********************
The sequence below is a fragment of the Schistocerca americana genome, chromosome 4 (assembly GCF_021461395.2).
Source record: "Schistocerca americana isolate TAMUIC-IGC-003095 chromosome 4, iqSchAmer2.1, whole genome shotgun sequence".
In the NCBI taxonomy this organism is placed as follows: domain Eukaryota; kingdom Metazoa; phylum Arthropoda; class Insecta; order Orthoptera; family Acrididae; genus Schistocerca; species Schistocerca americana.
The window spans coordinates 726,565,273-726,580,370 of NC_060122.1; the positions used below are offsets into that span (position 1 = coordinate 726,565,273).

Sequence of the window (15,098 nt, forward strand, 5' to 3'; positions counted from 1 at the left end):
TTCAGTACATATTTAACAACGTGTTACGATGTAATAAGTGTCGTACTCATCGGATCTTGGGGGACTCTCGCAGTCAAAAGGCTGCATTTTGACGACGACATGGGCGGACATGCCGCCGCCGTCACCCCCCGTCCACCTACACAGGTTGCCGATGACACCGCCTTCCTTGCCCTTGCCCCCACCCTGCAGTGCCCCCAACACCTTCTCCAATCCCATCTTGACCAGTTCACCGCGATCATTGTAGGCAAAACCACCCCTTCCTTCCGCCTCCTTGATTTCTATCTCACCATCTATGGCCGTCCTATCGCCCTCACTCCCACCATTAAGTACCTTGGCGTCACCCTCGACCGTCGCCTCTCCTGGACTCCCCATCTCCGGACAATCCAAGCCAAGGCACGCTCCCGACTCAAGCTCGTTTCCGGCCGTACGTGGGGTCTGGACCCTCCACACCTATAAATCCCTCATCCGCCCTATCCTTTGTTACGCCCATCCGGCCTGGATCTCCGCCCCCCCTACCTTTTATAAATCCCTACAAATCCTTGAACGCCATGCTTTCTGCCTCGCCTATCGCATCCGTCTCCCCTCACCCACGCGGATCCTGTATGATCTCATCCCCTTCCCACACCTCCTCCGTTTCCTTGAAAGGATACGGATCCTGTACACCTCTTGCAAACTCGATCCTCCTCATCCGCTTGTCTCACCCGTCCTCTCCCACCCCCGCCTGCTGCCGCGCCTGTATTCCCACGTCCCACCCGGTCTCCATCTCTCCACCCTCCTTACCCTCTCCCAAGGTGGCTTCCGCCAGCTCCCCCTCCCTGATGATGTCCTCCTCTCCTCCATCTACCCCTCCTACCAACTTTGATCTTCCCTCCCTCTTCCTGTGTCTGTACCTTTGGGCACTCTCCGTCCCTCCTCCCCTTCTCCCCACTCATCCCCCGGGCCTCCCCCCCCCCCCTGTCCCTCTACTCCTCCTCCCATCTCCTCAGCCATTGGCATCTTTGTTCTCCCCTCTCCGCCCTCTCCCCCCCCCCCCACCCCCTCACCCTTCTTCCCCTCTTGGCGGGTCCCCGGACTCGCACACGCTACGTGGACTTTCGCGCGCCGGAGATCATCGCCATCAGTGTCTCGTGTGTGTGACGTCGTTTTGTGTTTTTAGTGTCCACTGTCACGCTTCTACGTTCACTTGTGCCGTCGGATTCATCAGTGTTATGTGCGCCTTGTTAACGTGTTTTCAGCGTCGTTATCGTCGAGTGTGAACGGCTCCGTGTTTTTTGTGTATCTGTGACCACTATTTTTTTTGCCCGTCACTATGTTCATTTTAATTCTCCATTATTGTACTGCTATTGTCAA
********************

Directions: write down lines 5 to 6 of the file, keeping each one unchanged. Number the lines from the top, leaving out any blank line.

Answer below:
Sequence of the window (15,098 nt, forward strand, 5' to 3'; positions counted from 1 at the left end):
TTCAGTACATATTTAACAACGTGTTACGATGTAATAAGTGTCGTACTCATCGGATCTTGGGGGACTCTCGCAGTCAAAAGGCTGCATTTTGACGACGACATGGGCGGACATGCCGCCGCCGTCACCCCCCGTCCACCTACACAGGTTGCCGATGACACCGCCTTCCTTGCCCTTGCCCCCACCCTGCAGTGCCCCCAACACCTTCTCCAATCCCATCTTGACCAGTTCACCGCGATCATTGTAGGCAAAACCACCCCTTCCTTCCGCCTCCTTGATTTCTATCTCACCATCTATGGCCGTCCTATCGCCCTCACTCCCACCATTAAGTACCTTGGCGTCACCCTCGACCGTCGCCTCTCCTGGACTCCCCATCTCCGGACAATCCAAGCCAAGGCACGCTCCCGACTCAAGCTCGTTTCCGGCCGTACGTGGGGTCTGGACCCTCCACACCTATAAATCCCTCATCCGCCCTATCCTTTGTTACGCCCATCCGGCCTGGATCTCCGCCCCCCCTACCTTTTATAAATCCCTACAAATCCTTGAACGCCATGCTTTCTGCCTCGCCTATCGCATCCGTCTCCCCTCACCCACGCGGATCCTGTATGATCTCATCCCCTTCCCACACCTCCTCCGTTTCCTTGAAAGGATACGGATCCTGTACACCTCTTGCAAACTCGATCCTCCTCATCCGCTTGTCTCACCCGTCCTCTCCCACCCCCGCCTGCTGCCGCGCCTGTATTCCCACGTCCCACCCGGTCTCCATCTCTCCACCCTCCTTACCCTCTCCCAAGGTGGCTTCCGCCAGCTCCCCCTCCCTGATGATGTCCTCCTCTCCTCCATCTACCCCTCCTACCAACTTTGATCTTCCCTCCCTCTTCCTGTGTCTGTACCTTTGGGCACTCTCCGTCCCTCCTCCCCTTCTCCCCACTCATCCCCCGGGCCTCCCCCCCCCCCCTGTCCCTCTACTCCTCCTCCCATCTCCTCAGCCATTGGCATCTTTGTTCTCCCCTCTCCGCCCTCTCCCCCCCCCCCCACCCCCTCACCCTTCTTCCCCTCTTGGCGGGTCCCCGGACTCGCACACGCTACGTGGACTTTCGCGCGCCGGAGATCATCGCCATCAGTGTCTCGTGTGTGTGACGTCGTTTTGTGTTTTTAGTGTCCACTGTCACGCTTCTACGTTCACTTGTGCCGTCGGATTCATCAGTGTTATGTGCGCCTTGTTAACGTGTTTTCAGCGTCGTTATCGTCGAGTGTGAACGGCTCCGTGTTTTTTGTGTATCTGTGACCACTATTTTTTTTGCCCGTCACTATGTTCATTTTAATTCTCCATTATTGTACTGCTATTGTCAA